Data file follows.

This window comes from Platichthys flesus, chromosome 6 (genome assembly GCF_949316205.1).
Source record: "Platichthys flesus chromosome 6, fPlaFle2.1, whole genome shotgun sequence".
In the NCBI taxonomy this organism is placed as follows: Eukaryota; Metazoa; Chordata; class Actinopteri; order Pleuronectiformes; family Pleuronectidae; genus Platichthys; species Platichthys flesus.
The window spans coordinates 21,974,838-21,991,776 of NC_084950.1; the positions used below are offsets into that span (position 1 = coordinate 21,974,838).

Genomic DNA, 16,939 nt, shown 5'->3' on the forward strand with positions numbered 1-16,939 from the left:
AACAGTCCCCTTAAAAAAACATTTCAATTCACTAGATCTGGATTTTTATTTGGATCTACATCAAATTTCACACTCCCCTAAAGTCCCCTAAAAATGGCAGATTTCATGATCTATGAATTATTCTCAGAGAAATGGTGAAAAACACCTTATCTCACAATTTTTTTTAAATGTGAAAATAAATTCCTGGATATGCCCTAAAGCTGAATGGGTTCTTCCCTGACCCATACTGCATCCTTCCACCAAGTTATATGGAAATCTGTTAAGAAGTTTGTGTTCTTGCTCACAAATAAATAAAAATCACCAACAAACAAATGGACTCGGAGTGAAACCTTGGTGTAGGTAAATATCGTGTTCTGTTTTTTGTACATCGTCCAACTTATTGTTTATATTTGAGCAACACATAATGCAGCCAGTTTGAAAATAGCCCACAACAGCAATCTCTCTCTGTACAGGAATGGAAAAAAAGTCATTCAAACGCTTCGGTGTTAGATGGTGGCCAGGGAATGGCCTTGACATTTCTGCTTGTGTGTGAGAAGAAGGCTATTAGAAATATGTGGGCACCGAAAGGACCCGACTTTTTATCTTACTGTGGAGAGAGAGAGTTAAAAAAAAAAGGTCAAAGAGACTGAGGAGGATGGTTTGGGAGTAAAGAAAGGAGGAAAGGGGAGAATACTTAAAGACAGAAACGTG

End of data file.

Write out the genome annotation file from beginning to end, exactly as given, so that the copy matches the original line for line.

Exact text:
This window comes from Platichthys flesus, chromosome 6 (genome assembly GCF_949316205.1).
Source record: "Platichthys flesus chromosome 6, fPlaFle2.1, whole genome shotgun sequence".
In the NCBI taxonomy this organism is placed as follows: Eukaryota; Metazoa; Chordata; class Actinopteri; order Pleuronectiformes; family Pleuronectidae; genus Platichthys; species Platichthys flesus.
The window spans coordinates 21,974,838-21,991,776 of NC_084950.1; the positions used below are offsets into that span (position 1 = coordinate 21,974,838).

Genomic DNA, 16,939 nt, shown 5'->3' on the forward strand with positions numbered 1-16,939 from the left:
AACAGTCCCCTTAAAAAAACATTTCAATTCACTAGATCTGGATTTTTATTTGGATCTACATCAAATTTCACACTCCCCTAAAGTCCCCTAAAAATGGCAGATTTCATGATCTATGAATTATTCTCAGAGAAATGGTGAAAAACACCTTATCTCACAATTTTTTTTAAATGTGAAAATAAATTCCTGGATATGCCCTAAAGCTGAATGGGTTCTTCCCTGACCCATACTGCATCCTTCCACCAAGTTATATGGAAATCTGTTAAGAAGTTTGTGTTCTTGCTCACAAATAAATAAAAATCACCAACAAACAAATGGACTCGGAGTGAAACCTTGGTGTAGGTAAATATCGTGTTCTGTTTTTTGTACATCGTCCAACTTATTGTTTATATTTGAGCAACACATAATGCAGCCAGTTTGAAAATAGCCCACAACAGCAATCTCTCTCTGTACAGGAATGGAAAAAAAGTCATTCAAACGCTTCGGTGTTAGATGGTGGCCAGGGAATGGCCTTGACATTTCTGCTTGTGTGTGAGAAGAAGGCTATTAGAAATATGTGGGCACCGAAAGGACCCGACTTTTTATCTTACTGTGGAGAGAGAGAGTTAAAAAAAAAAGGTCAAAGAGACTGAGGAGGATGGTTTGGGAGTAAAGAAAGGAGGAAAGGGGAGAATACTTAAAGACAGAAACGTG